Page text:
I'm being interviewed for a job as a VB.NET programmer. I have a good chance of getting it, despite all my past experience being with Java/Perl/Python/C. I'm somewhat of an Open Source ideologue, and hate the idea of using Microsoft technologies, which strike me as not only technically inferior and frustrating to work with, but on the wrong side of history. I'm looking for other options, but assuming they don't come through before I'm given an offer will I regret taking it? Doesn't Microsoft itself consider VB deprecated? To what extent are the other .NET languages (C#) better? [more inside]
posted by anonymous
on Jun 12, 2011 -
let's assume i'm decently technically minded, and entirely burned out on my current job (technical support). let's further assume that programming is vaguely attractive and something i think i could do, and that i would like to be employable at 50-65k a year.
what language do i learn? why?
posted by radiosilents
on May 5, 2011 -
Help! I'm really really bad at computer programming interviews. Unfortunately ... I'm a computer programmer. [more inside]
posted by coelacanth!
on Oct 21, 2010 -
I've started learning to program and I'm enjoying it well enough, but I'm not fantastic at math. Do I have a future as an employable programmer? [more inside]
posted by lekvar
on Jun 21, 2010 -
Is there a website that tracks information about companies that have offshored information technology jobs? [more inside]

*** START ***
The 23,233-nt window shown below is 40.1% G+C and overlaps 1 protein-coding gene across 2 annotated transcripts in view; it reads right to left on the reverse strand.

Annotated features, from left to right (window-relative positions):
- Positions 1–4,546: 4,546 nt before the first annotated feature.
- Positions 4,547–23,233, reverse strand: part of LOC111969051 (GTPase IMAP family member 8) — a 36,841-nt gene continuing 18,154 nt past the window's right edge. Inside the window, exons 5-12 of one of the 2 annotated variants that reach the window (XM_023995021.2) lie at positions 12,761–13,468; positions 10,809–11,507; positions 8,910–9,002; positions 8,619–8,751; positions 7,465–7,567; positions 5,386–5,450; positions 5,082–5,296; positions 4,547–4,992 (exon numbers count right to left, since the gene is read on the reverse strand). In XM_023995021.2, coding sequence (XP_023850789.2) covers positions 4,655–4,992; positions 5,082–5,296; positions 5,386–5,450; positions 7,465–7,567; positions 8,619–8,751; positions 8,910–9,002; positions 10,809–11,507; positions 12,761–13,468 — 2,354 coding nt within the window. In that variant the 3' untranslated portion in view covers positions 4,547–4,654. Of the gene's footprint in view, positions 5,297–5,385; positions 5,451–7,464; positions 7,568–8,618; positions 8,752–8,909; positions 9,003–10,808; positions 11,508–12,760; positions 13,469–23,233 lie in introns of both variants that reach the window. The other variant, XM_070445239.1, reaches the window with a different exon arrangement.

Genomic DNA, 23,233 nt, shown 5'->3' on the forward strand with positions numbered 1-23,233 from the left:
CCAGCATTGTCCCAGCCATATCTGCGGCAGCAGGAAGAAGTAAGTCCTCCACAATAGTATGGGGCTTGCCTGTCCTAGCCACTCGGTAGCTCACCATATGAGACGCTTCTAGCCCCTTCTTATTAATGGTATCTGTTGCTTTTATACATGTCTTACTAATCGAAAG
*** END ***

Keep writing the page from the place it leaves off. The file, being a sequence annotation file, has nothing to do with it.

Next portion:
posted by cosmic.osmo
on Nov 26, 2009 -
I am an experienced software engineer and was laid off recently. I'm currently applying for positions. My ideal would be a telecommuting gig, which is the type of position I had most recently. A certain job mailing list I subscribe to has a lot of promising positions, but many of them are marked "onsite".
Here's my question: shall I apply for some of these "onsite" positions in the hope that my qualifications will impress the hiring person enough to consider hiring me as a telecommuter? Or would this just be a waste of time for everyone concerned? [more inside]
posted by SomePerlGeek
on Sep 5, 2006 -
My boss is the classic PHB (pointy-haired boss). He knows little about what I do every day and comes up with random and often dumb tasks for us to work on. What should I do? [more inside]
posted by anonymous
on Sep 27, 2005 -
rent-a-geek: Is there a site/service out there where I can hire someone to do some micro-jobs for me related to running a server? Something like Google Answers but instead of paying someone $10 to find out the history of hemophilia in New Zealand, I would pay someone $10 to fix my WebDav installation, or get mysql working, or some task that would take a Smart Person about 10 minutes of poking around. It's not that I can't figure this stuff out eventually
but I am short on time. Such a site would have to have some sort of reputation management, I suppose.
(Geesh, I sound like I'm writing a business plan)
posted by mecran01
on Aug 6, 2004 -
I'll be graduating next August with a Computer Science degree and will be looking for an entry-level programming job. I am very comfortable with Java and reasonably comfortable with C++ and Visual Basic. I do not have any work experience in programming and won't have the chance to gain any before graduation(the unconventional schedule of my current job is what is allowing me to finish my degree in the first place). What can I do over the course of the next year to boost my employability? What other skills should I try to pick up over the next year?
posted by ttrendel
on Jun 16, 2004 -